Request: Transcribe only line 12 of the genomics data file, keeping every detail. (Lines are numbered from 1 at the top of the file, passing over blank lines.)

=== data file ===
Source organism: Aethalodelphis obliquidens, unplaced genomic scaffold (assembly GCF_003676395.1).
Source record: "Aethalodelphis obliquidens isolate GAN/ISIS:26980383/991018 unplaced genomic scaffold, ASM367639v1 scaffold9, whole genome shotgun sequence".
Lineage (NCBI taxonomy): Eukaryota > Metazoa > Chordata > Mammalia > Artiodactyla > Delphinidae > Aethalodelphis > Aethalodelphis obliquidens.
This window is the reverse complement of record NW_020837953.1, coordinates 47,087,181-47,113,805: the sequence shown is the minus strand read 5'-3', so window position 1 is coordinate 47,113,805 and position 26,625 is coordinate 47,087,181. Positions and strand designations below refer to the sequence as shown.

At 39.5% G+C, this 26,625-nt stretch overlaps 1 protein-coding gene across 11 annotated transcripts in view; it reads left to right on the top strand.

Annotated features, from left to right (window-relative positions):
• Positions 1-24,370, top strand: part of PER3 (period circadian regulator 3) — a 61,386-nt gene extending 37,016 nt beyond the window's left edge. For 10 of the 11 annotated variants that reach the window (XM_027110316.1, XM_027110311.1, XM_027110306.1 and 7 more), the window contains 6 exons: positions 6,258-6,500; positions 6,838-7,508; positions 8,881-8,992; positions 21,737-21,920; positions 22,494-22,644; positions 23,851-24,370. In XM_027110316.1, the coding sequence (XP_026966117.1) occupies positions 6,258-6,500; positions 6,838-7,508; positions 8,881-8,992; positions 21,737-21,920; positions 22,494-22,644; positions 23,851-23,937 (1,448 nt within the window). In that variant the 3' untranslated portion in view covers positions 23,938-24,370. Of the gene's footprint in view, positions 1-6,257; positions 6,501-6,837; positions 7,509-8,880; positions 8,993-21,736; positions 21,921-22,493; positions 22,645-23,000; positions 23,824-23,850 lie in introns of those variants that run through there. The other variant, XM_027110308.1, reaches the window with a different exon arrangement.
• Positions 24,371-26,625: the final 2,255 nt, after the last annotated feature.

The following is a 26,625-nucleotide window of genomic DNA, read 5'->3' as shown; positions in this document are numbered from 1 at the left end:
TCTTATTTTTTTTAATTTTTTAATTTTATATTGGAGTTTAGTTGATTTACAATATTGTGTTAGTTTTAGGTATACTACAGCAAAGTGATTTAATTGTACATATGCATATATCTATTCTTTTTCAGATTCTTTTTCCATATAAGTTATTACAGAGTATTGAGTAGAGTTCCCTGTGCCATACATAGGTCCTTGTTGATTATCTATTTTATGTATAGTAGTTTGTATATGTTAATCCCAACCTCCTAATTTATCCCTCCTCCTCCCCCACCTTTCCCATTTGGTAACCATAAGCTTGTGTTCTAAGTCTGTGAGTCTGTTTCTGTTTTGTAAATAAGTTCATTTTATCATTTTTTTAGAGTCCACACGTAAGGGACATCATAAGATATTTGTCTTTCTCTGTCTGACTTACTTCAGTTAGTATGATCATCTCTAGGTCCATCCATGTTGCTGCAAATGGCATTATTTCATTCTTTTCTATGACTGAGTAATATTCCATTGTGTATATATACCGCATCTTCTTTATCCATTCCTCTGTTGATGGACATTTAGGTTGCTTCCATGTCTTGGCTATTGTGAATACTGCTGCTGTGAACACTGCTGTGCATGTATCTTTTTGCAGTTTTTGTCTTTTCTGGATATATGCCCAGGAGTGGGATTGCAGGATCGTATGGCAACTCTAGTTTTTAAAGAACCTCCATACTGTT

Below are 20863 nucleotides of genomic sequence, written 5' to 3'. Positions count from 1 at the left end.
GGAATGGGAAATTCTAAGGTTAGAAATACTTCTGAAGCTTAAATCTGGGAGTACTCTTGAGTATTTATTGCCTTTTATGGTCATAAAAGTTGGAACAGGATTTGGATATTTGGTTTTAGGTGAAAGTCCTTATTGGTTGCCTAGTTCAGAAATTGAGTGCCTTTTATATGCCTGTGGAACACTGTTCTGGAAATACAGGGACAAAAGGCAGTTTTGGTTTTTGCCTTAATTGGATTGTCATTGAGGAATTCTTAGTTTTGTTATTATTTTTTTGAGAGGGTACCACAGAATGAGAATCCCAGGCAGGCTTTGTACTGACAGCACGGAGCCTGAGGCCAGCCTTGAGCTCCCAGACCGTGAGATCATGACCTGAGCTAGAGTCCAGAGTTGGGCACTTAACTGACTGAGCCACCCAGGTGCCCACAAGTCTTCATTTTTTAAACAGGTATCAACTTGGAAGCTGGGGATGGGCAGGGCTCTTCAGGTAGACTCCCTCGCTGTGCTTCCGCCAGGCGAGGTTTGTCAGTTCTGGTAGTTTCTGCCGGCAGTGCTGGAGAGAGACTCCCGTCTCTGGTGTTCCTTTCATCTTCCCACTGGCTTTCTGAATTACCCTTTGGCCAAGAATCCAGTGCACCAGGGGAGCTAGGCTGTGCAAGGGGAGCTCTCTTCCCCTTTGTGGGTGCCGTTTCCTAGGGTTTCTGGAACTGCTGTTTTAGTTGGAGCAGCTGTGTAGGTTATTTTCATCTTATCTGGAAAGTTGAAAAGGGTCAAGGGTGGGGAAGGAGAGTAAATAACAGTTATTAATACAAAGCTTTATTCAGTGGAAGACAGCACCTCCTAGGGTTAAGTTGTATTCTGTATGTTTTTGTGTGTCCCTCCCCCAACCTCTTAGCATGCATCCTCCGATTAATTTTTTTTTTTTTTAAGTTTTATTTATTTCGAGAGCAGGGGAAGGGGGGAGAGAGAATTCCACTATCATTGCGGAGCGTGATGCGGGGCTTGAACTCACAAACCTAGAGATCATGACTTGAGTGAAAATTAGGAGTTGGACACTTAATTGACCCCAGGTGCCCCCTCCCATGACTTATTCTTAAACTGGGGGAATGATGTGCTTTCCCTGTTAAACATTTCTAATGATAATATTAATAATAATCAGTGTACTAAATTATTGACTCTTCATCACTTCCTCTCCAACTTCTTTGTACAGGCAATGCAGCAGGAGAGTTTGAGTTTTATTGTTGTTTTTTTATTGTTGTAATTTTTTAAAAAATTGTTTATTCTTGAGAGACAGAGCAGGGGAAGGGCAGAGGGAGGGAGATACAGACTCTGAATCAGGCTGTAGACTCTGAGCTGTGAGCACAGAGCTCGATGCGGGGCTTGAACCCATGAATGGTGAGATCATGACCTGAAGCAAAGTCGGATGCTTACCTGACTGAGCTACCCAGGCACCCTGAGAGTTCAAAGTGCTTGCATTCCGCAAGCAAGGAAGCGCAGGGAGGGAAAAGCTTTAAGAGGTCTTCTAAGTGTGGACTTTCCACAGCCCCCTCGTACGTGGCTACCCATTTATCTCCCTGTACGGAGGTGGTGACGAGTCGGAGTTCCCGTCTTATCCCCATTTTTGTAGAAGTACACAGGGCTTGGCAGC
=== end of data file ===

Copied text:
GGAATGGGAAATTCTAAGGTTAGAAATACTTCTGAAGCTTAAATCTGGGAGTACTCTTGAGTATTTATTGCCTTTTATGGTCATAAAAGTTGGAACAGGATTTGGATATTTGGTTTTAGGTGAAAGTCCTTATTGGTTGCCTAGTTCAGAAATTGAGTGCCTTTTATATGCCTGTGGAACACTGTTCTGGAAATACAGGGACAAAAGGCAGTTTTGGTTTTTGCCTTAATTGGATTGTCATTGAGGAATTCTTAGTTTTGTTATTATTTTTTTGAGAGGGTACCACAGAATGAGAATCCCAGGCAGGCTTTGTACTGACAGCACGGAGCCTGAGGCCAGCCTTGAGCTCCCAGACCGTGAGATCATGACCTGAGCTAGAGTCCAGAGTTGGGCACTTAACTGACTGAGCCACCCAGGTGCCCACAAGTCTTCATTTTTTAAACAGGTATCAACTTGGAAGCTGGGGATGGGCAGGGCTCTTCAGGTAGACTCCCTCGCTGTGCTTCCGCCAGGCGAGGTTTGTCAGTTCTGGTAGTTTCTGCCGGCAGTGCTGGAGAGAGACTCCCGTCTCTGGTGTTCCTTTCATCTTCCCACTGGCTTTCTGAATTACCCTTTGGCCAAGAATCCAGTGCACCAGGGGAGCTAGGCTGTGCAAGGGGAGCTCTCTTCCCCTTTGTGGGTGCCGTTTCCTAGGGTTTCTGGAACTGCTGTTTTAGTTGGAGCAGCTGTGTAGGTTATTTTCATCTTATCTGGAAAGTTGAAAAGGGTCAAGGGTGGGGAAGGAGAGTAAATAACAGTTATTAATACAAAGCTTTATTCAGTGGAAGACAGCACCTCCTAGGGTTAAGTTGTATTCTGTATGTTTTTGTGTGTCCCTCCCCCAACCTCTTAGCATGCATCCTCCGATTAATTTTTTTTTTTTTTAAGTTTTATTTATTTCGAGAGCAGGGGAAGGGGGGAGAGAGAATTCCACTATCATTGCGGAGCGTGATGCGGGGCTTGAACTCACAAACCTAGAGATCATGACTTGAGTGAAAATTAGGAGTTGGACACTTAATTGACCCCAGGTGCCCCCTCCCATGACTTATTCTTAAACTGGGGGAATGATGTGCTTTCCCTGTTAAACATTTCTAATGATAATATTAATAATAATCAGTGTACTAAATTATTGACTCTTCATCACTTCCTCTCCAACTTCTTTGTACAGGCAATGCAGCAGGAGAGTTTGAGTTTTATTGTTGTTTTTTTATTGTTGTAATTTTTTAAAAAATTGTTTATTCTTGAGAGACAGAGCAGGGGAAGGGCAGAGGGAGGGAGATACAGACTCTGAATCAGGCTGTAGACTCTGAGCTGTGAGCACAGAGCTCGATGCGGGGCTTGAACCCATGAATGGTGAGATCATGACCTGAAGCAAAGTCGGATGCTTACCTGACTGAGCTACCCAGGCACCCTGAGAGTTCAAAGTGCTTGCATTCCGCAAGCAAGGAAGCGCAGGGAGGGAAAAGCTTTAAGAGGTCTTCTAAGTGTGGACTTTCCACAGCCCCCTCGTACGTGGCTACCCATTTATCTCCCTGTACGGAGGTGGTGACGAGTCGGAGTTCCCGTCTTATCCCCATTTTTGTAGAAGTACACAGGGCTTGGCAGC